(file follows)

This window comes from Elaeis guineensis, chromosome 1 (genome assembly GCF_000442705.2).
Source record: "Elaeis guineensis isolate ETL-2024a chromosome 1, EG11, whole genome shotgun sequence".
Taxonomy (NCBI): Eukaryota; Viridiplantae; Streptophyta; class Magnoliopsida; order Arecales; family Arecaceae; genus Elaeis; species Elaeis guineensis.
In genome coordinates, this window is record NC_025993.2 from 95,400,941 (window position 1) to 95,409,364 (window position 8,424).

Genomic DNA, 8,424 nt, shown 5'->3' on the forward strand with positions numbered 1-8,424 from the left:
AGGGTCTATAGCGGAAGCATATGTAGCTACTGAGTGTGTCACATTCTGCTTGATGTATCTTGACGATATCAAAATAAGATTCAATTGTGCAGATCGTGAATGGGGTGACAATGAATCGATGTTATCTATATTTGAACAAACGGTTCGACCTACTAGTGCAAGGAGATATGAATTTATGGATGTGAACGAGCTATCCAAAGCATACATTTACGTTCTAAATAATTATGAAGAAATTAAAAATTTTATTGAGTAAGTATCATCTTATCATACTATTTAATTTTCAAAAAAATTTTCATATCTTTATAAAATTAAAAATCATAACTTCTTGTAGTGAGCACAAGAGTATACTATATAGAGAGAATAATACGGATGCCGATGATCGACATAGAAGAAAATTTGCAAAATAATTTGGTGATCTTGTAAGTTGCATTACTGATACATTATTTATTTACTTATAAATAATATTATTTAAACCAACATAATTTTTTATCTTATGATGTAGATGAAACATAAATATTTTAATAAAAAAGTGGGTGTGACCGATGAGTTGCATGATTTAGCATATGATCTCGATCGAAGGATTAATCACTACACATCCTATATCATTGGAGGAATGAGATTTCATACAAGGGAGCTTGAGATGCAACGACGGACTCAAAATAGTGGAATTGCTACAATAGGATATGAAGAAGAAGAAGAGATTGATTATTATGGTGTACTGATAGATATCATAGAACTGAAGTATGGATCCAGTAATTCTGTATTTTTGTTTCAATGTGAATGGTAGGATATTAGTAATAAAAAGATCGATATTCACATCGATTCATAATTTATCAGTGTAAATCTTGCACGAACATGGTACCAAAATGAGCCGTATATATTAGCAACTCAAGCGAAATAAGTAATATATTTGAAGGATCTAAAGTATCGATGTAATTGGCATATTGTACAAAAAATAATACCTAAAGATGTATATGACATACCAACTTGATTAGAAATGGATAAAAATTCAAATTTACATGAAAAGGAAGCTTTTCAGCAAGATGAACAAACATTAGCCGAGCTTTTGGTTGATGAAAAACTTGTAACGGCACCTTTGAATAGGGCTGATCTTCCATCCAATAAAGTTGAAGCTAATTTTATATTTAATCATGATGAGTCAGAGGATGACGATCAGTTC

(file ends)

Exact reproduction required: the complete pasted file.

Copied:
This window comes from Elaeis guineensis, chromosome 1 (genome assembly GCF_000442705.2).
Source record: "Elaeis guineensis isolate ETL-2024a chromosome 1, EG11, whole genome shotgun sequence".
Taxonomy (NCBI): Eukaryota; Viridiplantae; Streptophyta; class Magnoliopsida; order Arecales; family Arecaceae; genus Elaeis; species Elaeis guineensis.
In genome coordinates, this window is record NC_025993.2 from 95,400,941 (window position 1) to 95,409,364 (window position 8,424).

Genomic DNA, 8,424 nt, shown 5'->3' on the forward strand with positions numbered 1-8,424 from the left:
AGGGTCTATAGCGGAAGCATATGTAGCTACTGAGTGTGTCACATTCTGCTTGATGTATCTTGACGATATCAAAATAAGATTCAATTGTGCAGATCGTGAATGGGGTGACAATGAATCGATGTTATCTATATTTGAACAAACGGTTCGACCTACTAGTGCAAGGAGATATGAATTTATGGATGTGAACGAGCTATCCAAAGCATACATTTACGTTCTAAATAATTATGAAGAAATTAAAAATTTTATTGAGTAAGTATCATCTTATCATACTATTTAATTTTCAAAAAAATTTTCATATCTTTATAAAATTAAAAATCATAACTTCTTGTAGTGAGCACAAGAGTATACTATATAGAGAGAATAATACGGATGCCGATGATCGACATAGAAGAAAATTTGCAAAATAATTTGGTGATCTTGTAAGTTGCATTACTGATACATTATTTATTTACTTATAAATAATATTATTTAAACCAACATAATTTTTTATCTTATGATGTAGATGAAACATAAATATTTTAATAAAAAAGTGGGTGTGACCGATGAGTTGCATGATTTAGCATATGATCTCGATCGAAGGATTAATCACTACACATCCTATATCATTGGAGGAATGAGATTTCATACAAGGGAGCTTGAGATGCAACGACGGACTCAAAATAGTGGAATTGCTACAATAGGATATGAAGAAGAAGAAGAGATTGATTATTATGGTGTACTGATAGATATCATAGAACTGAAGTATGGATCCAGTAATTCTGTATTTTTGTTTCAATGTGAATGGTAGGATATTAGTAATAAAAAGATCGATATTCACATCGATTCATAATTTATCAGTGTAAATCTTGCACGAACATGGTACCAAAATGAGCCGTATATATTAGCAACTCAAGCGAAATAAGTAATATATTTGAAGGATCTAAAGTATCGATGTAATTGGCATATTGTACAAAAAATAATACCTAAAGATGTATATGACATACCAACTTGATTAGAAATGGATAAAAATTCAAATTTACATGAAAAGGAAGCTTTTCAGCAAGATGAACAAACATTAGCCGAGCTTTTGGTTGATGAAAAACTTGTAACGGCACCTTTGAATAGGGCTGATCTTCCATCCAATAAAGTTGAAGCTAATTTTATATTTAATCATGATGAGTCAGAGGATGACGATCAGTTC